4-2. The Town of Thimi often found leading to the interior from the Main Street.
The pattern of street planning similar to that of Sirkap The lanes are more narrow, almost half the width of the
is also found in one of the towns—Thimi, of Kathmandu lanes of Sirkap.
Valley (Fig. 10). The Main Street of the town runs north The town of Thimi has affinities both with Sirkap and
south and the settlement is divided into quarter blocks Mohenjodaro. While the grid of 38.4 m is common to
by parallel lanes running east west that branch from the Sirkap, the lanes of Thimi including other towns of
Main Street. The measurement survey of the early Kathmandu Valley, when not through, show a pattern
settlement core showed that the lanes were laid at an similar to that of Mohenjodaro, which turn at right angles
interval of 38.4 m (Pant and Funo, 2003). Licchavi period than going diagonal. In all the three towns, the access
(2nd C. AD-9th C. AD) inscriptions found in the settlement lanes to enter the plots of the quarter blocks are from
and other features suggest the existence of the town by the lane and not from the main street.
that period. The regularity in the planned form, through Marshall assumed that Sirkap was planned by Indo-
the long period of continued settlement, is considerably Greeks when they ruled during 189-90 BC. Although
effaced but is still possible to see its early planned Mohenjodaro clearly exhibited a grid system of planning
features. The finding of the module in the town he nevertheless thought that the planning principle of
settlement was aided by an earlier discovery of an area Sirkap owes to the Greek tradition. However, as there
that lies at the lower basin right at the east of the town was no evidence to unequivocally support this argument,
plateau. This area, now a vegetable garden, is regularly his reports written at different times contradict with each
divided into 9 sectors whose average width is 38.48 m. other.11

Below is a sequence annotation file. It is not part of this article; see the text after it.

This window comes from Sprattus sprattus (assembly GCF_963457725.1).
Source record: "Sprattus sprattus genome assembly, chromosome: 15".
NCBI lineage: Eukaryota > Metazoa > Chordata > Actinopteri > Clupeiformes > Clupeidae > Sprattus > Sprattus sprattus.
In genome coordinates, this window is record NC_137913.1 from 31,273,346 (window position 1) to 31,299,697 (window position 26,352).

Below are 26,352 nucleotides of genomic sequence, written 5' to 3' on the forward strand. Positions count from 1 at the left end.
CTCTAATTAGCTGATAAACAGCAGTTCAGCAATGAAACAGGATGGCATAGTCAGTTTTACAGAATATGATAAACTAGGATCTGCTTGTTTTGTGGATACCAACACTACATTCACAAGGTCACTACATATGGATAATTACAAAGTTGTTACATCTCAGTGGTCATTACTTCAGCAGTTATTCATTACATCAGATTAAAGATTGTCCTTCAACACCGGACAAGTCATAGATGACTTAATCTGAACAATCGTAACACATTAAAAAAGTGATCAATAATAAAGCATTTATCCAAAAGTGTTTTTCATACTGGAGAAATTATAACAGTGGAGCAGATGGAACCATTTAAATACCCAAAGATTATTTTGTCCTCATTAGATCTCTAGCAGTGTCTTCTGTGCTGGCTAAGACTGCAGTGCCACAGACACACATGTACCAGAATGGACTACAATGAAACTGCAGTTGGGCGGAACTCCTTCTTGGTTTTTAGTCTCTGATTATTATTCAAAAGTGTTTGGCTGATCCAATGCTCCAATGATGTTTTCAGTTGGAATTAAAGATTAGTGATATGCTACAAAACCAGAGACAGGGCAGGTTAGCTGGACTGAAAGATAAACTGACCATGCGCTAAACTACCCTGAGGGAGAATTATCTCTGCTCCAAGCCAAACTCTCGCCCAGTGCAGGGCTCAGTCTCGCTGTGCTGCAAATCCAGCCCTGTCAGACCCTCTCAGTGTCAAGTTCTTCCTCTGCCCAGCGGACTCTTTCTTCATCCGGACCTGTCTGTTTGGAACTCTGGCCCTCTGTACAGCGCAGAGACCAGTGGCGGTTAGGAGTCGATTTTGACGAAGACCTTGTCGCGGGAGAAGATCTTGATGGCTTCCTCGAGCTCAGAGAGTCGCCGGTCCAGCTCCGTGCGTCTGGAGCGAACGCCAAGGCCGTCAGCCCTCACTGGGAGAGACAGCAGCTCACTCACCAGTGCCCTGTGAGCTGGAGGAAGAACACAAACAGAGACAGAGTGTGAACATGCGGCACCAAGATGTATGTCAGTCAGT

The coincidence of the division pattern in the lower basin
and the town shows the prevalent use of this module in 6. Conclusion
the survey and planning of settlement in the region. The present study for the first time discovers the
It has been found in Thimi that when the size of quarter planning modules to guide the division of settlement
blocks differ from the standard module, they do confirm quarters and dwelling plots of Mohenjodaro. It employed
to multiples of danda. On the other hand, the division a measurement system, which shows conformity with
pattern of the lower basin shows that there is first the that described by Kautilya of 4th century BC. It also
longitudinal division of the sectors, which are then demonstrates that the planning module employed in the
further divided into a number of plots. This pattern of Indus city of Mohenjodaro, Sirkap of Gandhara, and
division follows modular dimensions and shows Thimi of Kathmandu Valley are the same. One of the
similarity with the general division pattern of Sirkap. links between these widely separated settlements is to
The employment of danda and rajju is also confirmed be found in Kautilya himself who lived in Taxila and
in the planning of Patan, one of the three major cities in Pataliputra (Patna) the capital of Maurya empire, and